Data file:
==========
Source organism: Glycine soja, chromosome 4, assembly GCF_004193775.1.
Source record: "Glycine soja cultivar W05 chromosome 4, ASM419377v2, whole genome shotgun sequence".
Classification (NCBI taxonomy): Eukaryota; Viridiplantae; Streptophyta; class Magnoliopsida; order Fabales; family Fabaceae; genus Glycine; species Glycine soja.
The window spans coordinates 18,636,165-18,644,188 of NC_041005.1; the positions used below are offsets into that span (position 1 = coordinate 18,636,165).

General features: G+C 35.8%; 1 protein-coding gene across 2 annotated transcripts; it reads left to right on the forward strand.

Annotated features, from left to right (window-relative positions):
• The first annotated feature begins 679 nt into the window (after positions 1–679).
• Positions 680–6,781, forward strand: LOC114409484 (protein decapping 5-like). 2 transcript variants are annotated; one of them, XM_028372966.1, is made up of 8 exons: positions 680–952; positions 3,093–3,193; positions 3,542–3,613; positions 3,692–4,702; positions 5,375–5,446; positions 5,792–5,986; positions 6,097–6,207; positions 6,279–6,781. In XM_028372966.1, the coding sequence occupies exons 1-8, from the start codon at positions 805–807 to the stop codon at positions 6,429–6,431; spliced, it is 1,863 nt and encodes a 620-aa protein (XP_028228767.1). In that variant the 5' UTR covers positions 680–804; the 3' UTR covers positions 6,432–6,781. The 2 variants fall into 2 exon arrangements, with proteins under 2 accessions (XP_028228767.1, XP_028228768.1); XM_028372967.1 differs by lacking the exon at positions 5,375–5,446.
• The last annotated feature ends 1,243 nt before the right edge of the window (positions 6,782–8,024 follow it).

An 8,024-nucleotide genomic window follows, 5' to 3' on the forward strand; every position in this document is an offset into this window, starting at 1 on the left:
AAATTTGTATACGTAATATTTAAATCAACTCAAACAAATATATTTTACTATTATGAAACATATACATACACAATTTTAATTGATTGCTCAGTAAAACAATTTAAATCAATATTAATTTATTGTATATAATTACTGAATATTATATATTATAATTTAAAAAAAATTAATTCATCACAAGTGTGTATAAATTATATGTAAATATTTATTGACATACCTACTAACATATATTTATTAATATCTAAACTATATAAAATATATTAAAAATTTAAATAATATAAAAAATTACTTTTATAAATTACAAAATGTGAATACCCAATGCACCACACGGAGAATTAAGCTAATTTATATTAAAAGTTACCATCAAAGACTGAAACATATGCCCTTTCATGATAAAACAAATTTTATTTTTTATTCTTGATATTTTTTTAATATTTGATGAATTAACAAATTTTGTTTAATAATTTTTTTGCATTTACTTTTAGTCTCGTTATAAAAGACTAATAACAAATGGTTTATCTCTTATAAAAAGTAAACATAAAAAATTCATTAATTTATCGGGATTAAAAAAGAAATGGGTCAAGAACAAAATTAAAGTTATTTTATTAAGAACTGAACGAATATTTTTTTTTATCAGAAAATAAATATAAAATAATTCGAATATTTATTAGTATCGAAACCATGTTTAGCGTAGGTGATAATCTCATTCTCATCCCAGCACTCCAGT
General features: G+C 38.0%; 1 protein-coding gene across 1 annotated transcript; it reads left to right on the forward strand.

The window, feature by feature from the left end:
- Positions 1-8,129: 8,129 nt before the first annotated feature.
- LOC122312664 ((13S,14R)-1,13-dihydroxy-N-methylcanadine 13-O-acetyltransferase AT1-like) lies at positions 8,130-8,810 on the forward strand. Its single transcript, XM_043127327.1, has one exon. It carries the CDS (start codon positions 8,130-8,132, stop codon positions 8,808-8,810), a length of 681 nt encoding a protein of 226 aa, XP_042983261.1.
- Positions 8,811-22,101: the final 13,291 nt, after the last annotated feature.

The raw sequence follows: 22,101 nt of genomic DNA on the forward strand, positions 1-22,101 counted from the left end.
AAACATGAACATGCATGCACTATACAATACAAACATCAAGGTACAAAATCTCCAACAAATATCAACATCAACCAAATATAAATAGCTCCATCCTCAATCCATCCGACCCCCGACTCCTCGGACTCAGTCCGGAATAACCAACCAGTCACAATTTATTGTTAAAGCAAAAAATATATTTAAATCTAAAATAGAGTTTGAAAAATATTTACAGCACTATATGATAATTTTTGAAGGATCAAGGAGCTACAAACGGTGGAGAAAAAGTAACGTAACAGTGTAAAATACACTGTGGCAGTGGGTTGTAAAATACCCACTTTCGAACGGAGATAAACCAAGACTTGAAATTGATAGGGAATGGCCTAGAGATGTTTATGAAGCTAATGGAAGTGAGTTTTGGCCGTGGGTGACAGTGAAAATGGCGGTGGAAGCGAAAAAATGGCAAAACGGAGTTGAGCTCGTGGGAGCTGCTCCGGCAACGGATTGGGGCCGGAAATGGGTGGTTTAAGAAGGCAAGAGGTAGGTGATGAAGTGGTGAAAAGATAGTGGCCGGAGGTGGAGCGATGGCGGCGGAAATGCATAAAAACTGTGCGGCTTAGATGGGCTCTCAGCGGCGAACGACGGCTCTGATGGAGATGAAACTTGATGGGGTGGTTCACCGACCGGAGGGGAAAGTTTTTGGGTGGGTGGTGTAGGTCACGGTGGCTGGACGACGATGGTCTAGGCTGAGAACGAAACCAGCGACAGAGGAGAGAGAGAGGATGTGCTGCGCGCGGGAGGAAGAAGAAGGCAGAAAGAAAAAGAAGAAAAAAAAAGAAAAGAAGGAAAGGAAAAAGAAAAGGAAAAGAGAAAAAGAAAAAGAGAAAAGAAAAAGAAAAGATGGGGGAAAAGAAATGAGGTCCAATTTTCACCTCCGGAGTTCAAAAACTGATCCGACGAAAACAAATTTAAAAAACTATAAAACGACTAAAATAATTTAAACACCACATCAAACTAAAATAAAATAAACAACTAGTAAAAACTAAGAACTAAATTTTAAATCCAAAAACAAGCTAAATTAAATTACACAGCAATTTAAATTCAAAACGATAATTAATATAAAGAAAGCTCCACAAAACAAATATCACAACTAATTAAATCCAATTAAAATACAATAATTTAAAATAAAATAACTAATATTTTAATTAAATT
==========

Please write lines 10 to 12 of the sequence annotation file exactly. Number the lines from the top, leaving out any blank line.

An 8,024-nucleotide genomic window follows, 5' to 3' on the forward strand; every position in this document is an offset into this window, starting at 1 on the left:
AAATTTGTATACGTAATATTTAAATCAACTCAAACAAATATATTTTACTATTATGAAACATATACATACACAATTTTAATTGATTGCTCAGTAAAACAATTTAAATCAATATTAATTTATTGTATATAATTACTGAATATTATATATTATAATTTAAAAAAAATTAATTCATCACAAGTGTGTATAAATTATATGTAAATATTTATTGACATACCTACTAACATATATTTATTAATATCTAAACTATATAAAATATATTAAAAATTTAAATAATATAAAAAATTACTTTTATAAATTACAAAATGTGAATACCCAATGCACCACACGGAGAATTAAGCTAATTTATATTAAAAGTTACCATCAAAGACTGAAACATATGCCCTTTCATGATAAAACAAATTTTATTTTTTATTCTTGATATTTTTTTAATATTTGATGAATTAACAAATTTTGTTTAATAATTTTTTTGCATTTACTTTTAGTCTCGTTATAAAAGACTAATAACAAATGGTTTATCTCTTATAAAAAGTAAACATAAAAAATTCATTAATTTATCGGGATTAAAAAAGAAATGGGTCAAGAACAAAATTAAAGTTATTTTATTAAGAACTGAACGAATATTTTTTTTTATCAGAAAATAAATATAAAATAATTCGAATATTTATTAGTATCGAAACCATGTTTAGCGTAGGTGATAATCTCATTCTCATCCCAGCACTCCAGT
General features: G+C 38.0%; 1 protein-coding gene across 1 annotated transcript; it reads left to right on the forward strand.